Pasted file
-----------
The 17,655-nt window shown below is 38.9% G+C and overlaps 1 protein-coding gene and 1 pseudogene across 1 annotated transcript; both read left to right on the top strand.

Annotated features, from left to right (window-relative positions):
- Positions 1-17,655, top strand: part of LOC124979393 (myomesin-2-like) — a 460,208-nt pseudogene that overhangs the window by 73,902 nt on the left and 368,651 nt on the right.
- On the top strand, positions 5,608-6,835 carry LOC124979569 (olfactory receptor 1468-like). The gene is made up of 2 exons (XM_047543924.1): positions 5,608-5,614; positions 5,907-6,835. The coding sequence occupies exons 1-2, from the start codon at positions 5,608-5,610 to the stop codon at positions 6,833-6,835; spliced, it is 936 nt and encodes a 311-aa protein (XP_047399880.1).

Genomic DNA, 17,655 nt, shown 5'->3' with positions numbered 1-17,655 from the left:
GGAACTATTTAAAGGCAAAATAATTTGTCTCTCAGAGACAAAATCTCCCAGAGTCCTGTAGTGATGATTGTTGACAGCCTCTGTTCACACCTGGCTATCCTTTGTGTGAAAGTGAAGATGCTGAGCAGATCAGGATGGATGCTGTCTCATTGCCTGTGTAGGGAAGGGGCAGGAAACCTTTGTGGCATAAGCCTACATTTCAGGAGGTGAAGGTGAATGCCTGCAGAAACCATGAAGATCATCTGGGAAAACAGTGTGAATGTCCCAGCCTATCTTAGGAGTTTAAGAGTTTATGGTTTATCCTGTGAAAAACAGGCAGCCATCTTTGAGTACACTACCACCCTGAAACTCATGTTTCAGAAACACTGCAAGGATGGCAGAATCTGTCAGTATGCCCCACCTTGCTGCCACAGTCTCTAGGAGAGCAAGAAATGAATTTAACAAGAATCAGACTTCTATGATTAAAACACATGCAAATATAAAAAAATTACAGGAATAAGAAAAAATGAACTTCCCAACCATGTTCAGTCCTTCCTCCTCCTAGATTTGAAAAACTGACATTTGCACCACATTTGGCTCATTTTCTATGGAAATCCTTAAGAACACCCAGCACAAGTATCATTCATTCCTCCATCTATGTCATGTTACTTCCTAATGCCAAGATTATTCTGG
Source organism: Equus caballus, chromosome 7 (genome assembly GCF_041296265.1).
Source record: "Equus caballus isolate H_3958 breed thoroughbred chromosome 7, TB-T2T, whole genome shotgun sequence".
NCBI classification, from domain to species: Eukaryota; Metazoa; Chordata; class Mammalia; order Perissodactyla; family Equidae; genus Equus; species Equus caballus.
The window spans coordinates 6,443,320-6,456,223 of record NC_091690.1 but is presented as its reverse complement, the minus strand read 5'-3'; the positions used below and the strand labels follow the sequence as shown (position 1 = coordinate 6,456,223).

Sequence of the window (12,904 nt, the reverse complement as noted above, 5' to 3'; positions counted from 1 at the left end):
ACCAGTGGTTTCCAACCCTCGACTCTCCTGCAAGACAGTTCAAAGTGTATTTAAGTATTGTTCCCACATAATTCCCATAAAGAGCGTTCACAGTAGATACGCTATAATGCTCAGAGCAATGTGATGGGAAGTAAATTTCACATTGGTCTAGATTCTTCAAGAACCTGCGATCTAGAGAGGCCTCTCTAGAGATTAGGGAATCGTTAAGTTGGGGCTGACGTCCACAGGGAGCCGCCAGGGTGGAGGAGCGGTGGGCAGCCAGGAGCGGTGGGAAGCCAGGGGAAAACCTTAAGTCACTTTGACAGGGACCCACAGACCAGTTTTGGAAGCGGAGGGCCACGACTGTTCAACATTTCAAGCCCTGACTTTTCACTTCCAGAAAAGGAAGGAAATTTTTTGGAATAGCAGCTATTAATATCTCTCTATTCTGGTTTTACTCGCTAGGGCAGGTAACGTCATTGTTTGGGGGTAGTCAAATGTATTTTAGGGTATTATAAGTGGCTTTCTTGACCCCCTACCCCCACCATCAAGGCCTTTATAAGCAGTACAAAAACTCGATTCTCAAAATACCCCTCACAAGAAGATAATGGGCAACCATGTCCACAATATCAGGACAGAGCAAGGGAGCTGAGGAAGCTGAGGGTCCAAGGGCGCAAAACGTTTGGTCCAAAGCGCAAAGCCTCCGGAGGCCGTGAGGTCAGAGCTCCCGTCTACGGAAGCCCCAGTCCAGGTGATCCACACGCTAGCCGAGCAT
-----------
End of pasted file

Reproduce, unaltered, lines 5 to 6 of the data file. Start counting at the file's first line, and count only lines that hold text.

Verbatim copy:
Genomic DNA, 17,655 nt, shown 5'->3' with positions numbered 1-17,655 from the left:
GGAACTATTTAAAGGCAAAATAATTTGTCTCTCAGAGACAAAATCTCCCAGAGTCCTGTAGTGATGATTGTTGACAGCCTCTGTTCACACCTGGCTATCCTTTGTGTGAAAGTGAAGATGCTGAGCAGATCAGGATGGATGCTGTCTCATTGCCTGTGTAGGGAAGGGGCAGGAAACCTTTGTGGCATAAGCCTACATTTCAGGAGGTGAAGGTGAATGCCTGCAGAAACCATGAAGATCATCTGGGAAAACAGTGTGAATGTCCCAGCCTATCTTAGGAGTTTAAGAGTTTATGGTTTATCCTGTGAAAAACAGGCAGCCATCTTTGAGTACACTACCACCCTGAAACTCATGTTTCAGAAACACTGCAAGGATGGCAGAATCTGTCAGTATGCCCCACCTTGCTGCCACAGTCTCTAGGAGAGCAAGAAATGAATTTAACAAGAATCAGACTTCTATGATTAAAACACATGCAAATATAAAAAAATTACAGGAATAAGAAAAAATGAACTTCCCAACCATGTTCAGTCCTTCCTCCTCCTAGATTTGAAAAACTGACATTTGCACCACATTTGGCTCATTTTCTATGGAAATCCTTAAGAACACCCAGCACAAGTATCATTCATTCCTCCATCTATGTCATGTTACTTCCTAATGCCAAGATTATTCTGG